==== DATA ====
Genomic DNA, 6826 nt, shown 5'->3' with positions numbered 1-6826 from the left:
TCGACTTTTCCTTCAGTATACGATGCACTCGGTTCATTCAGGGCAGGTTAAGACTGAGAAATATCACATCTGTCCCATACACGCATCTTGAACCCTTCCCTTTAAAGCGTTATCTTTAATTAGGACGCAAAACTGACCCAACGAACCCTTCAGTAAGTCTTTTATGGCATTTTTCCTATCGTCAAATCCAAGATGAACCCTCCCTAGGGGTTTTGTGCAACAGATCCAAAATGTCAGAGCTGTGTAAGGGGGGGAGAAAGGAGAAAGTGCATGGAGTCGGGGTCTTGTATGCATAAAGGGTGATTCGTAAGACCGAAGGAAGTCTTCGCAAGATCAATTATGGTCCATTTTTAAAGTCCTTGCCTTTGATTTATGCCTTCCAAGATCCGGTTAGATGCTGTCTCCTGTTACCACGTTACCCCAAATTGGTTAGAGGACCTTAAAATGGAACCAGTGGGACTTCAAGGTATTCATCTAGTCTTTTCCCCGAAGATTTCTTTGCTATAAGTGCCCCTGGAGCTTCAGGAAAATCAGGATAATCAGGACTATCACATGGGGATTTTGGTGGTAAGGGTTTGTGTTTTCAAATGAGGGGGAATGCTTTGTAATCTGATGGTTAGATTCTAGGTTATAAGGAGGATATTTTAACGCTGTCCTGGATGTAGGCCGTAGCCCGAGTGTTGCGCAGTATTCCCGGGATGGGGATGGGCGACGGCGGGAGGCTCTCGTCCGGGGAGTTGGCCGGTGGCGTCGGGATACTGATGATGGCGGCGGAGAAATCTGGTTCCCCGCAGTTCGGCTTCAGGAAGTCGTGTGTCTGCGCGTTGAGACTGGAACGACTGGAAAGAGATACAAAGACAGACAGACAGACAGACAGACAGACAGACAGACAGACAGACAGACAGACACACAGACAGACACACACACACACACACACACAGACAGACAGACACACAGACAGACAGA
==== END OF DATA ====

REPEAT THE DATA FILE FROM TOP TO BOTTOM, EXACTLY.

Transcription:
Genomic DNA, 6826 nt, shown 5'->3' with positions numbered 1-6826 from the left:
TCGACTTTTCCTTCAGTATACGATGCACTCGGTTCATTCAGGGCAGGTTAAGACTGAGAAATATCACATCTGTCCCATACACGCATCTTGAACCCTTCCCTTTAAAGCGTTATCTTTAATTAGGACGCAAAACTGACCCAACGAACCCTTCAGTAAGTCTTTTATGGCATTTTTCCTATCGTCAAATCCAAGATGAACCCTCCCTAGGGGTTTTGTGCAACAGATCCAAAATGTCAGAGCTGTGTAAGGGGGGGAGAAAGGAGAAAGTGCATGGAGTCGGGGTCTTGTATGCATAAAGGGTGATTCGTAAGACCGAAGGAAGTCTTCGCAAGATCAATTATGGTCCATTTTTAAAGTCCTTGCCTTTGATTTATGCCTTCCAAGATCCGGTTAGATGCTGTCTCCTGTTACCACGTTACCCCAAATTGGTTAGAGGACCTTAAAATGGAACCAGTGGGACTTCAAGGTATTCATCTAGTCTTTTCCCCGAAGATTTCTTTGCTATAAGTGCCCCTGGAGCTTCAGGAAAATCAGGATAATCAGGACTATCACATGGGGATTTTGGTGGTAAGGGTTTGTGTTTTCAAATGAGGGGGAATGCTTTGTAATCTGATGGTTAGATTCTAGGTTATAAGGAGGATATTTTAACGCTGTCCTGGATGTAGGCCGTAGCCCGAGTGTTGCGCAGTATTCCCGGGATGGGGATGGGCGACGGCGGGAGGCTCTCGTCCGGGGAGTTGGCCGGTGGCGTCGGGATACTGATGATGGCGGCGGAGAAATCTGGTTCCCCGCAGTTCGGCTTCAGGAAGTCGTGTGTCTGCGCGTTGAGACTGGAACGACTGGAAAGAGATACAAAGACAGACAGACAGACAGACAGACAGACAGACAGACAGACAGACAGACAGACACACAGACAGACACACACACACACACACACACAGACAGACAGACACACAGACAGACAGA